MDMA-assisted Therapy Proven Effective
MDMA, the illegal drug popularly known as Ecstasy or Molly, was shown to bring relief to those suffering from severe post-traumatic stress disorder when paired with talk therapy.
Scott Ostrom, a participant in a clinical trial run by the University of California, San Fran, has suffered from P.T.S.D. since returning from Iraq in 2007. Now, he no longer has nightmares. “Literally, I’m a different person,” he said. For more than a decade, he experienced debilitating nightmares. “Bullets would dribble out of the end of my gun, or I’d get separated from my team and be lost in a town where insurgents were watching me,” he said.
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Like Other Psilocybins, It’s the Drug Plus the Therapy
For a micro-dosing process using magic mushrooms, ketamine, MDMA or LSD to work, a person must be primed to engage with their trauma. In the UCSF study, participants first undertook preparatory sessions with two trained therapists. Then in three sessions of eight-hours each, spaced a month apart, they received either an inactive placebo or MDMA. Neither the participants nor the therapists knew which. While most participants correctly guessed whether they received a placebo or MDMA, this did not undermine the study’s results or its methodology, which was agreed to in advance by the F.D.A.
MDMA (3-4 methylenedioxymethamphetamine) is a synthetic, psychoactive drug with a chemical structure similar to the stimulant methamphetamine and the hallucinogen mescaline.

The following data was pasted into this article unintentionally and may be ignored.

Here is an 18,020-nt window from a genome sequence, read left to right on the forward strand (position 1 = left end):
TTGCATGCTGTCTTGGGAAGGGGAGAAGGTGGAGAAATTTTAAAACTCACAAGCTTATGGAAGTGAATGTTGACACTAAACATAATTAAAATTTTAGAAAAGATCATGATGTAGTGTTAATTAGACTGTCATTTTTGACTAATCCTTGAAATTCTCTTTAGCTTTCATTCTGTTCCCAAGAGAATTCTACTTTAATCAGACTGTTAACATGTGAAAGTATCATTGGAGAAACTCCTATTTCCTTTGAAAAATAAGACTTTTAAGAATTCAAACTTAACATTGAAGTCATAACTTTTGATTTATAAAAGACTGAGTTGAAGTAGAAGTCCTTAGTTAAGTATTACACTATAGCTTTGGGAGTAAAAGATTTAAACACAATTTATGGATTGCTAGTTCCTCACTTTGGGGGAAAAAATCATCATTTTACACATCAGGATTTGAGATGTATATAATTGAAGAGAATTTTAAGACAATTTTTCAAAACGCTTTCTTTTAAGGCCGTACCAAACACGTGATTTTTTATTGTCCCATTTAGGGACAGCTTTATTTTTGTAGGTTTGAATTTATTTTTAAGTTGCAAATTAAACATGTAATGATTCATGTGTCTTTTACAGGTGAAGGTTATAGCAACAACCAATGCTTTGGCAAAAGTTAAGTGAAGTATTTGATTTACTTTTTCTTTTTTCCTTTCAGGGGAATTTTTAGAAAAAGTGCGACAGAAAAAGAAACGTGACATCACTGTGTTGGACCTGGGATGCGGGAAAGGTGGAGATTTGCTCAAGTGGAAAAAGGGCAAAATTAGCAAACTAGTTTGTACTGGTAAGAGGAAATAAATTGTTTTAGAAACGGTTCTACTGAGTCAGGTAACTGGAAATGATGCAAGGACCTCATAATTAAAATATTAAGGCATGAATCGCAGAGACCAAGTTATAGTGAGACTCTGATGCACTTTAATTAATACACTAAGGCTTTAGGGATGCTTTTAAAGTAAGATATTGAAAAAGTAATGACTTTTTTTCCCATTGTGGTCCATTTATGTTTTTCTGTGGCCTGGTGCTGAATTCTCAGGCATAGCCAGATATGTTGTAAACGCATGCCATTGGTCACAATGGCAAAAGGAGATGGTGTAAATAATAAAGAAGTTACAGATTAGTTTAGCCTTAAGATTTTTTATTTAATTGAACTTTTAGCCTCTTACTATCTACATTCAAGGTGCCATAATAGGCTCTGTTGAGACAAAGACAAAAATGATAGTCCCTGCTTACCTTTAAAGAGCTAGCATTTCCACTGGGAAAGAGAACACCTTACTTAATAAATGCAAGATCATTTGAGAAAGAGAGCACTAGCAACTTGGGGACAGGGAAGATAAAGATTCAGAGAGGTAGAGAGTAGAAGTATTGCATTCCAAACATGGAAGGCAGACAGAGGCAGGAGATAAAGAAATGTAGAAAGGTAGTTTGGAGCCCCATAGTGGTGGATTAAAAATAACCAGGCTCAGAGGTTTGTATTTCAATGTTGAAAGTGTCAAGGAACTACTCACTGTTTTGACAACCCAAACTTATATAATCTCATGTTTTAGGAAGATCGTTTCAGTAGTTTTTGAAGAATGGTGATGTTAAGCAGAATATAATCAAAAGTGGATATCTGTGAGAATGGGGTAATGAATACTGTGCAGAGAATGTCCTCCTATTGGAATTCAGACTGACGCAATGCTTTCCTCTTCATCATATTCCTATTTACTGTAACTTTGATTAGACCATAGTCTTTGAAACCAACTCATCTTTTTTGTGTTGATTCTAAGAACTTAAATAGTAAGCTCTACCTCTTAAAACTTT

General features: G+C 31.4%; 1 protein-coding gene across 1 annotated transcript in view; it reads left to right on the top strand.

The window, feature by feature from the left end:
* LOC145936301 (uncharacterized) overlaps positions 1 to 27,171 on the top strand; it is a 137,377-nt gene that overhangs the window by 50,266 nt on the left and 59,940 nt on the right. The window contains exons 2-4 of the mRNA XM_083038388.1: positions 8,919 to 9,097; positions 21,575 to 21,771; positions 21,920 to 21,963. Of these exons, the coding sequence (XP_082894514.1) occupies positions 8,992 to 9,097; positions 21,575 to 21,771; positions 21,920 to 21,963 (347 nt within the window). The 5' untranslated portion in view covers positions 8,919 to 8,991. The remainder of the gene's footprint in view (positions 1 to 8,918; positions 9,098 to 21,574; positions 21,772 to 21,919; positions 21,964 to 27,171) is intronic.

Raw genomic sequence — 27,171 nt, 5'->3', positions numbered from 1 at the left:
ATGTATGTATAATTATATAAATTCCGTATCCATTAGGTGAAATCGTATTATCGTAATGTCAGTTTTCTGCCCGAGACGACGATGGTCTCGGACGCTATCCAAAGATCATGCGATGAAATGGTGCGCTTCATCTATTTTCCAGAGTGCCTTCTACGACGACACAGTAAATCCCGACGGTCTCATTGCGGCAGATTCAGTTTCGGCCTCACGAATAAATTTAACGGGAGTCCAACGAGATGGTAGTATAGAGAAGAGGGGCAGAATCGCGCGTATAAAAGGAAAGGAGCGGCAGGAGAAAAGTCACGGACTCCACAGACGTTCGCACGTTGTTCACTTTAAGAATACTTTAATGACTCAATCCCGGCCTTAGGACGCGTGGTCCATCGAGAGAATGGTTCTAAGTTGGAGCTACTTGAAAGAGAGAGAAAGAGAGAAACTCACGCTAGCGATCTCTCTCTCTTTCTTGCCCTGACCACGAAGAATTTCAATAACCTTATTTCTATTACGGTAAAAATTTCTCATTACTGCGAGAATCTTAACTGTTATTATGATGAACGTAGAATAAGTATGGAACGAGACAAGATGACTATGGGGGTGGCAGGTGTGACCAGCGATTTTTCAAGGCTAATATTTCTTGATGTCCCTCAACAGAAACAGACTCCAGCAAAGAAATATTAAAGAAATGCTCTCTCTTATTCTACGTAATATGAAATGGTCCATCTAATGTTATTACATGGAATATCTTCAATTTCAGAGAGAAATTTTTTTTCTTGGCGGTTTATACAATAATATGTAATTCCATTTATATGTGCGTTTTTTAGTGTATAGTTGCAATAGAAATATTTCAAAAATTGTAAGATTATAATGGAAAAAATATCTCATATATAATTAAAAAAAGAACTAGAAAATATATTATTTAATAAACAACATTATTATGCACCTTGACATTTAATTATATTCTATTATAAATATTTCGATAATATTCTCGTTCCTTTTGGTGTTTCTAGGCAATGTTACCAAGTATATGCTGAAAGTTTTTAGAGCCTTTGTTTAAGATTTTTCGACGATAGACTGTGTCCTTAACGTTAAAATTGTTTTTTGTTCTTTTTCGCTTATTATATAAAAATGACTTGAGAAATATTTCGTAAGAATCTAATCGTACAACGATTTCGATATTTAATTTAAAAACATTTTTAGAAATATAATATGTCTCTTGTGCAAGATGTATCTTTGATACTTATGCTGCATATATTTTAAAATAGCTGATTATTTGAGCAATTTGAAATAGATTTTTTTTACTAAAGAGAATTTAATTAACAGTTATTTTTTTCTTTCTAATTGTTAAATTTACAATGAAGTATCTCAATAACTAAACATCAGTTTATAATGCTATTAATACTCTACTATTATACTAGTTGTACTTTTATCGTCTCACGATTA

MDMA is an illegal drug that acts as both a stimulant and psychedelic, producing an energizing effect, as well as distortions in time and perception and enhanced enjoyment from tactile experiences.
It is known commonly as Ecstasy and Molly.
MDMA was first synthesized by Merck, a German company in 1912, possibly to be used as an appetite suppressant. It has been available as a street drug since the 1980s, and use escalated in the 1990s among college students and young adults. Then, it was most often distributed at late-night parties called “raves”, nightclubs, and rock concerts.
As the rave and club scene expanded to metropolitan and suburban areas across the country, MDMA use and distribution increased as well. MDMA is frequently used in combination with other drugs. Today, the drug is still used by a broader group of people who more commonly call it Ecstasy or Molly.
MDMA was largely forgotten until 1976, when Alexander Shulgin, a well-known psychedelic chemist, synthesized MDMA and tried it himself. Realizing that his discovery could have therapeutic value, Dr. Shulgin shared MDMA in 1977 with Leo Zeff, a psychotherapist who introduced it to other mental health professionals. Over the next eight years, hundreds of therapists and others administered an estimated half a million doses of MDMA. Some reported that, in just a few sessions with the medication, patients achieved an amount of progress that normally took years.
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